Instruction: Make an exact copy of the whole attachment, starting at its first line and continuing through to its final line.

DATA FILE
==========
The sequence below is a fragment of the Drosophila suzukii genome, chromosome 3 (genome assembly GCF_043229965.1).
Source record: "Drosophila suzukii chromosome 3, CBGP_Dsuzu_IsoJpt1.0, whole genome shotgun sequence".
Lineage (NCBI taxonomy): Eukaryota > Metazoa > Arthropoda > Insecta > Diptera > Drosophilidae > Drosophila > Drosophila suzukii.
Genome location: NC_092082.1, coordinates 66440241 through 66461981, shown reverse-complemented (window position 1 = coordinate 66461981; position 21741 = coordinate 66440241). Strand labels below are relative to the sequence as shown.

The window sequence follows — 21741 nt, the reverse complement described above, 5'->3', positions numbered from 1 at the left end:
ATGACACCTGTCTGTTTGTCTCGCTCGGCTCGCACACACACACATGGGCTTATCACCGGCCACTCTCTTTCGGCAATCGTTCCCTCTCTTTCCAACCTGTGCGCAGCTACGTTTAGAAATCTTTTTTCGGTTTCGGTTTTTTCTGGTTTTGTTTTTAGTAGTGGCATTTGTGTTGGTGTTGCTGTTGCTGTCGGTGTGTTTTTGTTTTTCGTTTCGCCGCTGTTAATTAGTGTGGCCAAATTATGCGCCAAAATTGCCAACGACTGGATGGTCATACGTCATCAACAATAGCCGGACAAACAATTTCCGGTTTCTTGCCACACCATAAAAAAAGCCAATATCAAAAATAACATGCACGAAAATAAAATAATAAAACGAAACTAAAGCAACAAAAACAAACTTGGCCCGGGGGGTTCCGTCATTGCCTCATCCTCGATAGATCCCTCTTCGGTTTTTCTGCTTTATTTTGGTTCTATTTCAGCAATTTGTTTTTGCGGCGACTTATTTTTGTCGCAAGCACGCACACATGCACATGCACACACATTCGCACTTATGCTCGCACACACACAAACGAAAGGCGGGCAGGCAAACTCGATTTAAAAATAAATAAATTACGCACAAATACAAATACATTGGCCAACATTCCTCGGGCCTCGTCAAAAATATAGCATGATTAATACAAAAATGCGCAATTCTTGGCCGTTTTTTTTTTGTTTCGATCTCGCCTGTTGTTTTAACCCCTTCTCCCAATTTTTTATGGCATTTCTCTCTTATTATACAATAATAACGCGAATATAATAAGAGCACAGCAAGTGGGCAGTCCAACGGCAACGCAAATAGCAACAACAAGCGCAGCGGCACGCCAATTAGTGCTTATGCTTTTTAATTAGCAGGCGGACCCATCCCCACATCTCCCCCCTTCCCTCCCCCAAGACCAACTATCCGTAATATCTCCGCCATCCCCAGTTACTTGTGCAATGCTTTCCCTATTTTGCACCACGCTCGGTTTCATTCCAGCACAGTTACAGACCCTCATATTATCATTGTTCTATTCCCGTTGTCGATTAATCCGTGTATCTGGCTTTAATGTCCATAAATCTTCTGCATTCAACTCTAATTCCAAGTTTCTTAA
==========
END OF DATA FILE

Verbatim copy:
The sequence below is a fragment of the Drosophila suzukii genome, chromosome 3 (genome assembly GCF_043229965.1).
Source record: "Drosophila suzukii chromosome 3, CBGP_Dsuzu_IsoJpt1.0, whole genome shotgun sequence".
Lineage (NCBI taxonomy): Eukaryota > Metazoa > Arthropoda > Insecta > Diptera > Drosophilidae > Drosophila > Drosophila suzukii.
Genome location: NC_092082.1, coordinates 66440241 through 66461981, shown reverse-complemented (window position 1 = coordinate 66461981; position 21741 = coordinate 66440241). Strand labels below are relative to the sequence as shown.

The window sequence follows — 21741 nt, the reverse complement described above, 5'->3', positions numbered from 1 at the left end:
ATGACACCTGTCTGTTTGTCTCGCTCGGCTCGCACACACACACATGGGCTTATCACCGGCCACTCTCTTTCGGCAATCGTTCCCTCTCTTTCCAACCTGTGCGCAGCTACGTTTAGAAATCTTTTTTCGGTTTCGGTTTTTTCTGGTTTTGTTTTTAGTAGTGGCATTTGTGTTGGTGTTGCTGTTGCTGTCGGTGTGTTTTTGTTTTTCGTTTCGCCGCTGTTAATTAGTGTGGCCAAATTATGCGCCAAAATTGCCAACGACTGGATGGTCATACGTCATCAACAATAGCCGGACAAACAATTTCCGGTTTCTTGCCACACCATAAAAAAAGCCAATATCAAAAATAACATGCACGAAAATAAAATAATAAAACGAAACTAAAGCAACAAAAACAAACTTGGCCCGGGGGGTTCCGTCATTGCCTCATCCTCGATAGATCCCTCTTCGGTTTTTCTGCTTTATTTTGGTTCTATTTCAGCAATTTGTTTTTGCGGCGACTTATTTTTGTCGCAAGCACGCACACATGCACATGCACACACATTCGCACTTATGCTCGCACACACACAAACGAAAGGCGGGCAGGCAAACTCGATTTAAAAATAAATAAATTACGCACAAATACAAATACATTGGCCAACATTCCTCGGGCCTCGTCAAAAATATAGCATGATTAATACAAAAATGCGCAATTCTTGGCCGTTTTTTTTTTGTTTCGATCTCGCCTGTTGTTTTAACCCCTTCTCCCAATTTTTTATGGCATTTCTCTCTTATTATACAATAATAACGCGAATATAATAAGAGCACAGCAAGTGGGCAGTCCAACGGCAACGCAAATAGCAACAACAAGCGCAGCGGCACGCCAATTAGTGCTTATGCTTTTTAATTAGCAGGCGGACCCATCCCCACATCTCCCCCCTTCCCTCCCCCAAGACCAACTATCCGTAATATCTCCGCCATCCCCAGTTACTTGTGCAATGCTTTCCCTATTTTGCACCACGCTCGGTTTCATTCCAGCACAGTTACAGACCCTCATATTATCATTGTTCTATTCCCGTTGTCGATTAATCCGTGTATCTGGCTTTAATGTCCATAAATCTTCTGCATTCAACTCTAATTCCAAGTTTCTTAA